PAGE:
In an article in the December 2011 issue of Compliance Week Magazine, entitled “Board Checklist: What Every Director Should Know”, author Jaclyn Jaeger reported on a panel discussion at the Association of Corporate Counsel’s 2011 Annual Meeting, held in October. The discussion was centered on four core areas upon which Directors should focus their attention: (1) structure, (2) culture, (3) areas of risk and (4) forecasts. The article focuses on each of these areas together with some questions proposed by panel participant Amy Hutchens, General Counsel and Vice President of Compliance and Ethics at Watermark Risk Management International, which she suggested a Board should ask of the company’s Chief Compliance Officer (CCO) or General Counsel.
This area consists of questions which will aid in determining the fundamental sense of a company’s overall compliance program. The questions should begin with the basics of the program through to how the program operates in action. Hutchens believes that such inquiries should allow each Board member to communicate the main elements of a compliance program. With those concepts in mind, Hutchens suggests that Board members ask some of the following structure questions.
- Who oversees the operation of the program?
- What is in the Code of Conduct? Is each Board member aware of corporate standards and procedures?
- How are complaints being received?
- Who conducts investigations and acts on the results?
- What corporate resources are being devoted to the compliance and ethics program?
- How much money is allocated to the program?
- What types of training is required? How effective is it?
- Have any compliance failures been detected? If so, how was such detection made?
- If a company’s compliance program is less mature, what are the charter compliance documents?
- If a company’s compliance program is more mature, there should be queries regarding the roles of the General Counsel vs. a Chief Compliance Officer. If a CCO is required, where would such person sit in the organization and what is the CCO reporting structure?
This area of inquiry should focus on the culture of the organization regarding compliance. Board members should have an understanding of what message is being communicated not only from senior management but also middle management. Equally important, the Board needs to understand what message is being heard at the lowest levels within the company. Hutchens suggests that Board members ask some of the following culture questions.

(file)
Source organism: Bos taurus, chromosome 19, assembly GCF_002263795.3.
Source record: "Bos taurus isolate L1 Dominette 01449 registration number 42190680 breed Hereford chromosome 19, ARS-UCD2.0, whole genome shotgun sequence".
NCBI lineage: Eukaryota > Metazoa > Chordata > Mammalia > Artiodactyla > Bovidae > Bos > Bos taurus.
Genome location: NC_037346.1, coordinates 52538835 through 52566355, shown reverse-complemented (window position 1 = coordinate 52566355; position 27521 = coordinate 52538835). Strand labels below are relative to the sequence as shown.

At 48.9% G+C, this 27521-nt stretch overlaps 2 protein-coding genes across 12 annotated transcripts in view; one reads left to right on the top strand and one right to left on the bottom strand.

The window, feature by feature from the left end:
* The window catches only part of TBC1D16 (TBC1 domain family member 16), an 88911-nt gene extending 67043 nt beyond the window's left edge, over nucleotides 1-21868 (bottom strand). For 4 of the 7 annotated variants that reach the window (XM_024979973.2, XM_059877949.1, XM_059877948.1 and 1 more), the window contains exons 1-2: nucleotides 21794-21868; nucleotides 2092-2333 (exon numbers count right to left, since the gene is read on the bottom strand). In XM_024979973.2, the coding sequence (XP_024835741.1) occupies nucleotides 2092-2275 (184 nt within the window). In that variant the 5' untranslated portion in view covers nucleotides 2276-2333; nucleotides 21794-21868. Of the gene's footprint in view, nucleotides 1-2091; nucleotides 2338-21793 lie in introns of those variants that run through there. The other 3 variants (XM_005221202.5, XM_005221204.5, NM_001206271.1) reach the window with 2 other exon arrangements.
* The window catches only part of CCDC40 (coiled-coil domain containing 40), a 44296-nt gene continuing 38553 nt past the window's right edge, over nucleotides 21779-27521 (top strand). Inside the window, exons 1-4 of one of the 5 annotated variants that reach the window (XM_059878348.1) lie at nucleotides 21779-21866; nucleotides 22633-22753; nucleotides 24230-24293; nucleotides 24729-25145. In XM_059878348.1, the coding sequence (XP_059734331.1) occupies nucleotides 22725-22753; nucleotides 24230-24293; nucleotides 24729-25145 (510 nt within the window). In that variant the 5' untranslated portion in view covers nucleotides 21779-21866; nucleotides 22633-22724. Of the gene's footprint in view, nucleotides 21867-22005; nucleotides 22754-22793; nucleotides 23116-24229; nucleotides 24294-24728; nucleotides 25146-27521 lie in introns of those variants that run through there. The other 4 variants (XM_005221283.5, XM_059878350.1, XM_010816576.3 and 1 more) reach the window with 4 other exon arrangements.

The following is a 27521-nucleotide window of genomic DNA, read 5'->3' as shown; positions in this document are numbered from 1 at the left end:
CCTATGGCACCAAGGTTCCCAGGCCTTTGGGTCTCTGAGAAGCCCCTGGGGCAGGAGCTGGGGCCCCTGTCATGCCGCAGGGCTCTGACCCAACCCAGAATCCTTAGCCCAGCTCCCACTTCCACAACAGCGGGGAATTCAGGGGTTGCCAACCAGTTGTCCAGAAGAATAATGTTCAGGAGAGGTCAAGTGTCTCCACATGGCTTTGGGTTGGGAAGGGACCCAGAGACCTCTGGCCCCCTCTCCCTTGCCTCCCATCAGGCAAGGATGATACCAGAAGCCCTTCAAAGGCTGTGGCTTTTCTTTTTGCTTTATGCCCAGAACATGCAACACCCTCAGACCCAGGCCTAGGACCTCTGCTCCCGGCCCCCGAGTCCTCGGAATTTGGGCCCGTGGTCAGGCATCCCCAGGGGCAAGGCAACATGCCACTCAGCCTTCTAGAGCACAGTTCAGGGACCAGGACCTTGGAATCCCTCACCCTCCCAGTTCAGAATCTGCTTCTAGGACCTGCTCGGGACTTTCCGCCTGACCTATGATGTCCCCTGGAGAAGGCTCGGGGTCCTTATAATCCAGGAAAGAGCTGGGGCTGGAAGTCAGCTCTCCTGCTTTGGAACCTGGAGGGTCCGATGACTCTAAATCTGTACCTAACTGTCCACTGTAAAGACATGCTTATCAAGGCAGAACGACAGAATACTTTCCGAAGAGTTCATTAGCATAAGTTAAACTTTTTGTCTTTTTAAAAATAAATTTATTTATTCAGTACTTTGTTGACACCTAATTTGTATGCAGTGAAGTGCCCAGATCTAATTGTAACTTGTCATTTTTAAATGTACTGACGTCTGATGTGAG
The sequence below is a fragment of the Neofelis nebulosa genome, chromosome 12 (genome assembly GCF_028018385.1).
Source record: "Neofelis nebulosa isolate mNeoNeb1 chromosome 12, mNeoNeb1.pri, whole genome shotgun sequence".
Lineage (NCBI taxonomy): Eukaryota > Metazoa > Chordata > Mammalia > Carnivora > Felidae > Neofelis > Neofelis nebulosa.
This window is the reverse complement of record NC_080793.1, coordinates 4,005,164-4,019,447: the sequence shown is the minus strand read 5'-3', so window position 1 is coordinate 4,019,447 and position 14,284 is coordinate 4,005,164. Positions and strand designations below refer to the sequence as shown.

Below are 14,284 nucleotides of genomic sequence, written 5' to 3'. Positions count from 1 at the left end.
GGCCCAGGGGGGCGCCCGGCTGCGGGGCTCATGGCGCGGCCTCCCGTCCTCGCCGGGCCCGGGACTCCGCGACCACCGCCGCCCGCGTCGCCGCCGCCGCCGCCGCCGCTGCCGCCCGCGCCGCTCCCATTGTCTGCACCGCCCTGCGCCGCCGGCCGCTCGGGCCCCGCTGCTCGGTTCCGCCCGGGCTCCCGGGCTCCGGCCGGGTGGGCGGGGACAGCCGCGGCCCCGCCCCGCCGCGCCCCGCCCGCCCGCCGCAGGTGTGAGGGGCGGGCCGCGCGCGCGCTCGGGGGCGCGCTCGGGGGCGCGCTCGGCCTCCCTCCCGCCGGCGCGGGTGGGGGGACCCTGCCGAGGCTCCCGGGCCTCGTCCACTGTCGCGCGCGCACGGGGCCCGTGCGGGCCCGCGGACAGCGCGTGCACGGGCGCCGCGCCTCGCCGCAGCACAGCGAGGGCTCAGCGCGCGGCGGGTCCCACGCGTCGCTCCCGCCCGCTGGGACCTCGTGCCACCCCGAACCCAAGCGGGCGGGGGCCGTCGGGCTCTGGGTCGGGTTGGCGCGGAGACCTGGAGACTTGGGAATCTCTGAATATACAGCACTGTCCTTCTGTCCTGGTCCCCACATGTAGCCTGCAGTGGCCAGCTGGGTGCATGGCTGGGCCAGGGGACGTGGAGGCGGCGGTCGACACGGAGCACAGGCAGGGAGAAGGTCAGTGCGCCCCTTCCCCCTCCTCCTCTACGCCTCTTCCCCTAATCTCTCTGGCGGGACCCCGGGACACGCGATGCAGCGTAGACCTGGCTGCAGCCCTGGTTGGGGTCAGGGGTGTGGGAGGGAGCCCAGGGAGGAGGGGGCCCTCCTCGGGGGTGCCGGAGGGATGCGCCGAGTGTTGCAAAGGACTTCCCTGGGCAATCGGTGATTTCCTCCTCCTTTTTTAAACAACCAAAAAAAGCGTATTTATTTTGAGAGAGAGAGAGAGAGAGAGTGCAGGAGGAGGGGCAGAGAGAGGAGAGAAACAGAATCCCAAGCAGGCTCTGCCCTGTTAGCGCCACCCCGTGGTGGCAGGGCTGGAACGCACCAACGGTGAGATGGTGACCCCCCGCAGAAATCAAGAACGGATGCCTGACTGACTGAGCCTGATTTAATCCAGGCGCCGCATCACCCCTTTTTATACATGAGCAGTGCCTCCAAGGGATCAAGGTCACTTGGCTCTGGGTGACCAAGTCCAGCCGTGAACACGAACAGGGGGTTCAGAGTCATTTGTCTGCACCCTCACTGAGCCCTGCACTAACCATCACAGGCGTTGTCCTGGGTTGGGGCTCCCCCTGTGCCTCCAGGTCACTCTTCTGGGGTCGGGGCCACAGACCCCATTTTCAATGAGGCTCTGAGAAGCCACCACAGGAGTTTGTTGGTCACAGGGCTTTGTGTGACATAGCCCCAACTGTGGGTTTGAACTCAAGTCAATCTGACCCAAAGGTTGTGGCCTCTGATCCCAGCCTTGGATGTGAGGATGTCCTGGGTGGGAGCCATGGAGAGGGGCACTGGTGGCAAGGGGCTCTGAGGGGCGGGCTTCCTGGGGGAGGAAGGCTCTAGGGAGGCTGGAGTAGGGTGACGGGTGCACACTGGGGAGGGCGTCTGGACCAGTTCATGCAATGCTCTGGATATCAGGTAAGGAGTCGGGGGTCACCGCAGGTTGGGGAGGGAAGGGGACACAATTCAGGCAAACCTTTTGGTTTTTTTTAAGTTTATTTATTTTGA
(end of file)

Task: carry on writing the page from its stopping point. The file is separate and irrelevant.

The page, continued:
- When did the company last conduct a survey to measure the corporate culture of compliance?
- Is it time for the company to resurvey to measure the corporate culture of compliance?
- If a survey is performed, what are the results? Have any deficiencies been demonstrated? If so, what is the action plan going forward to remedy such deficiencies?
- Did any compliance investigations arise from a cultural problem?
- Regardless of any survey results, what can be done to improve the culture of compliance within the company?
- If there were any acquisitions, were they analyzed from a compliance culture perspective?
- Are there any M&A deals on the horizon, have they been reviewed from the compliance perspective?
Areas of Risk
Here Hutchens recommends that Board members “need to know what process is being used to identify emerging risks.” Such risk analysis would be broader than simply a legal/compliance risk assessment and should be tied to other matters, such as “business continuity planning and crisis response plans”.
Another panel participant Jennifer MacDougal, Senior Counsel and Assistance Secretary of Jack-in-the-Box, noted that “the board of directors need to use their expertise and ask the right questions”. Hutchens suggested that in the areas of risk, questions which a Board should ask are some of the following.
- What is the risk assessment process?
- How effective is this risk assessment process? Is it stale?
- ho is involved in the risk assessment process?
- Does the risk assessment process take into account any new legal or compliance best practices developments?
- Are there any new operations that pose substantial compliance risks for the company?
- Is the company tracking enforcement trends? Are any competitors facing enforcement actions?
- Has the company moved into any new markets which impose new or additional compliance risks?
- Has the company developed any new product or service lines which change the company’s risk profile?
Hutchens believes that “a truly effective and informed board knows where the company stands not only at the present moment, but also has the strategic plan for how the compliance and ethics program can continue to grow.” My colleague Stephen Martin suggests that such knowledge is encapsulated in a 1-3-5 year compliance game plan. However, a compliance program should be nimble enough to respond to new information or actions, such as mergers or acquisitions, divestitures or other external events. If a dynamic changes, “you want to get your board’s attention on the changes which may need to happen with the [compliance] program.” Hutchens believes that such agility is best accomplished by obtaining buy-in from the Board through it understanding the role of forecasting the compliance program going forward.
The four-part approach suggested by Hutchens lays out a clear and logical program for a Board of Directors not only to understand its role in the compliance function but to play an active role. Any best practices compliance program has several moving parts, a CCO to lead the compliance program, a Compliance Department to execute the strategy and an engaged Board of Directors who oversee and participate. We applaud Hutchens approach and commend it for use by a company’s Board of Directors.